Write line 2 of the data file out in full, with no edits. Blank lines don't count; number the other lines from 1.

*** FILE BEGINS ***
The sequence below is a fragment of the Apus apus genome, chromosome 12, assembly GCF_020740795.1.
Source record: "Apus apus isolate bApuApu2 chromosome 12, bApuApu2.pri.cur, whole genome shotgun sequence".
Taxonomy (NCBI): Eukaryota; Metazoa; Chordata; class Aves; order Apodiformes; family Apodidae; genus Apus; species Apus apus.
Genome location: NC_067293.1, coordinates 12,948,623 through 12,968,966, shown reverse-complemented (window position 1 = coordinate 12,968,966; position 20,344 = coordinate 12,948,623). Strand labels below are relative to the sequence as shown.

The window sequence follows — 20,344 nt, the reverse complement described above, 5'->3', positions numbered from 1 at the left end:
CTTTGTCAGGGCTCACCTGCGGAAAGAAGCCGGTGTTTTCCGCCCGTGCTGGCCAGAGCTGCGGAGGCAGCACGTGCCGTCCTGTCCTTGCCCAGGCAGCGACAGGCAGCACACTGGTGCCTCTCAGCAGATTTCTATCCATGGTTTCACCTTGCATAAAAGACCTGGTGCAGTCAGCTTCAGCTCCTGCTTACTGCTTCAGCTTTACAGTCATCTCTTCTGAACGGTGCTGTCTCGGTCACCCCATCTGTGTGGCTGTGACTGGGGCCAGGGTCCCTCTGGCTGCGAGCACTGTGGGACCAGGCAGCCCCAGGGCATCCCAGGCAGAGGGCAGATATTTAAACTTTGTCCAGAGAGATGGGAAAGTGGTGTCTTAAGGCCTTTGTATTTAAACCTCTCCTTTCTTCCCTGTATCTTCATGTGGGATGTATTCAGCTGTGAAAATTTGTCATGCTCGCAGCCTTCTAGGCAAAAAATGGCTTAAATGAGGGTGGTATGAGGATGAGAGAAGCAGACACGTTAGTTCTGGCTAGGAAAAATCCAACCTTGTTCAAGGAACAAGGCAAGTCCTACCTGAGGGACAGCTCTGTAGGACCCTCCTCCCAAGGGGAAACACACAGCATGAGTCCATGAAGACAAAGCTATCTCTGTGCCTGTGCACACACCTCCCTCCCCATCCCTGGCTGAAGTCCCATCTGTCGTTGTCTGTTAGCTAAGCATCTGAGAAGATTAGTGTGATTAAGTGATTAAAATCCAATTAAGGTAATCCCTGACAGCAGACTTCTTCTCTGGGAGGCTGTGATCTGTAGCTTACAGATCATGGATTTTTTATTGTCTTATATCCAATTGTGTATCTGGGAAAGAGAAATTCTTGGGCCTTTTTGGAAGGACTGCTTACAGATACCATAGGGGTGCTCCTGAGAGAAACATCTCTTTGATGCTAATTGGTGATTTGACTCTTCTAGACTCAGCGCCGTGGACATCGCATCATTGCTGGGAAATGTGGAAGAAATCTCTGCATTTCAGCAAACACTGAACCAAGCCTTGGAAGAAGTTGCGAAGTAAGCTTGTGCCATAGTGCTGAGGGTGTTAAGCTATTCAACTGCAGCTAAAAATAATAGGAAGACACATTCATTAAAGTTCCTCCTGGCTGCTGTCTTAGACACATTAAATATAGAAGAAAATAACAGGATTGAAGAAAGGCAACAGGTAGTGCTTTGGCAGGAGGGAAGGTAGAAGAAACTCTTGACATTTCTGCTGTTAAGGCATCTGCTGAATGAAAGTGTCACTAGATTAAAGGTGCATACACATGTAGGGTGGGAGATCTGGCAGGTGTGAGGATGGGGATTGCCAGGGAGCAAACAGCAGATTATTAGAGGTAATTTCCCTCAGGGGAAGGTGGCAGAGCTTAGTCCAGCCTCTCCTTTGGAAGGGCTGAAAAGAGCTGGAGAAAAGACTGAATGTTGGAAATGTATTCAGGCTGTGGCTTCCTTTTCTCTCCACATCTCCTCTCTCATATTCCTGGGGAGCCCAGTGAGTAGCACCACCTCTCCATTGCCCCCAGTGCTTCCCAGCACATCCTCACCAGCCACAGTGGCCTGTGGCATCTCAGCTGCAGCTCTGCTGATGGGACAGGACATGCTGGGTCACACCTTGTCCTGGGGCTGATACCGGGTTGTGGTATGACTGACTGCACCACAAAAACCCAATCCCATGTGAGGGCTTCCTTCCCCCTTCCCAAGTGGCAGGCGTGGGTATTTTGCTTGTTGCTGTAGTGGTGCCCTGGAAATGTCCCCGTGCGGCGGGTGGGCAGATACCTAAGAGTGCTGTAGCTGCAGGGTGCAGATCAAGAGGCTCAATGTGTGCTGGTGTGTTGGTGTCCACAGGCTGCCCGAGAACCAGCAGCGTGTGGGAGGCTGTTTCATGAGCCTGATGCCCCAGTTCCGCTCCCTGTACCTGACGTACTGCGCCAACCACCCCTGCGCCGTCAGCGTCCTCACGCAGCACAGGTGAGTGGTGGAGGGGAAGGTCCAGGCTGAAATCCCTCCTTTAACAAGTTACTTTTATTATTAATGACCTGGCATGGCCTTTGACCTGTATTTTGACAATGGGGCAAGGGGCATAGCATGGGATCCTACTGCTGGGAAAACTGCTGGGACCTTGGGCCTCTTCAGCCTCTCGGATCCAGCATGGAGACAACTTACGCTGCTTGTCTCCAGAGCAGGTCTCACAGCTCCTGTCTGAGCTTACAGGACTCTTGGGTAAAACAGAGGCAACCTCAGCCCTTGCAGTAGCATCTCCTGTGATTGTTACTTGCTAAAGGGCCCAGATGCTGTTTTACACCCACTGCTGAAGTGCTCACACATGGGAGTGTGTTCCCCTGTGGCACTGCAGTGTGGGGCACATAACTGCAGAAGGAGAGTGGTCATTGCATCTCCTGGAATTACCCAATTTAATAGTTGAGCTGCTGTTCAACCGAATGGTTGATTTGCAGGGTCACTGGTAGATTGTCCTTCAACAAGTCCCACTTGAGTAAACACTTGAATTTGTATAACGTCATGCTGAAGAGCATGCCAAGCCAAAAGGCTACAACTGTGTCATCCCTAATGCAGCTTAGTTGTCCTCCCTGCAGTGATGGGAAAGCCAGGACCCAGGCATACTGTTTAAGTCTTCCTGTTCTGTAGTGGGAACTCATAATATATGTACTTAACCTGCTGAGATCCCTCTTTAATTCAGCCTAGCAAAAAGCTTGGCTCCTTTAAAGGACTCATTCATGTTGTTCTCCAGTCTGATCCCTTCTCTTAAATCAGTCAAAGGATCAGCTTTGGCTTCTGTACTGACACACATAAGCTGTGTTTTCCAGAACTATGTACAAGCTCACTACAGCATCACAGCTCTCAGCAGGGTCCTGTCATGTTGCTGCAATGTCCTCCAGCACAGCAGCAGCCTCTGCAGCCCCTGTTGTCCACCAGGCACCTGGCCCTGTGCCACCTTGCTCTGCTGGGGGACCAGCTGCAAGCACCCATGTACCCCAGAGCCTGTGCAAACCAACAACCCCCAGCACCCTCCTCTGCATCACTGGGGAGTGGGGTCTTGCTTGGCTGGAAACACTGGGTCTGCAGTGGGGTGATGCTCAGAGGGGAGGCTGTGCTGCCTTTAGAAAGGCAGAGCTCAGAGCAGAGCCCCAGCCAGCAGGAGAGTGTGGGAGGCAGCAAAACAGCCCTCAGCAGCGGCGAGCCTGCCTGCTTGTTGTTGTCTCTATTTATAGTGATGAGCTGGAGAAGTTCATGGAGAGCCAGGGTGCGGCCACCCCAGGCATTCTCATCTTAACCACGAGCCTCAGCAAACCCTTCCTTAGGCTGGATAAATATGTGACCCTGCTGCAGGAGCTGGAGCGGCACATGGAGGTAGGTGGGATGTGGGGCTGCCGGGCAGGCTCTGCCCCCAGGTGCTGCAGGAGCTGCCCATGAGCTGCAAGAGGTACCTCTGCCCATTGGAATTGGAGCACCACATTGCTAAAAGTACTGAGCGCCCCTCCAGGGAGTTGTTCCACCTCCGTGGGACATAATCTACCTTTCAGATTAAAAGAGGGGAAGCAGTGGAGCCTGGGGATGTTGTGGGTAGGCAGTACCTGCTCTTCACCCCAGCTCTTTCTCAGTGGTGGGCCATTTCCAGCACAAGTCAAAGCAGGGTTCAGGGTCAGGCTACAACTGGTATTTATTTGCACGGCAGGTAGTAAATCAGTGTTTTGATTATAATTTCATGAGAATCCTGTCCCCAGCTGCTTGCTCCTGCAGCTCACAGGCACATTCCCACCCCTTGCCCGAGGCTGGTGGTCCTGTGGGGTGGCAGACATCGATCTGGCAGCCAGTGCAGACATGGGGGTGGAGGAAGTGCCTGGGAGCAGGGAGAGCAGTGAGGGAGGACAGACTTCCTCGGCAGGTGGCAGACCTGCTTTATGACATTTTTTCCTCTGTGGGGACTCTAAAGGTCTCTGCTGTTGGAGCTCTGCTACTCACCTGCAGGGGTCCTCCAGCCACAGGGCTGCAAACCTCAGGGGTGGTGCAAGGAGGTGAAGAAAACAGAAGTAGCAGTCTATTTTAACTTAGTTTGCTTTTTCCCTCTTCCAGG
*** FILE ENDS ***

Source record: "Apus apus isolate bApuApu2 chromosome 12, bApuApu2.pri.cur, whole genome shotgun sequence".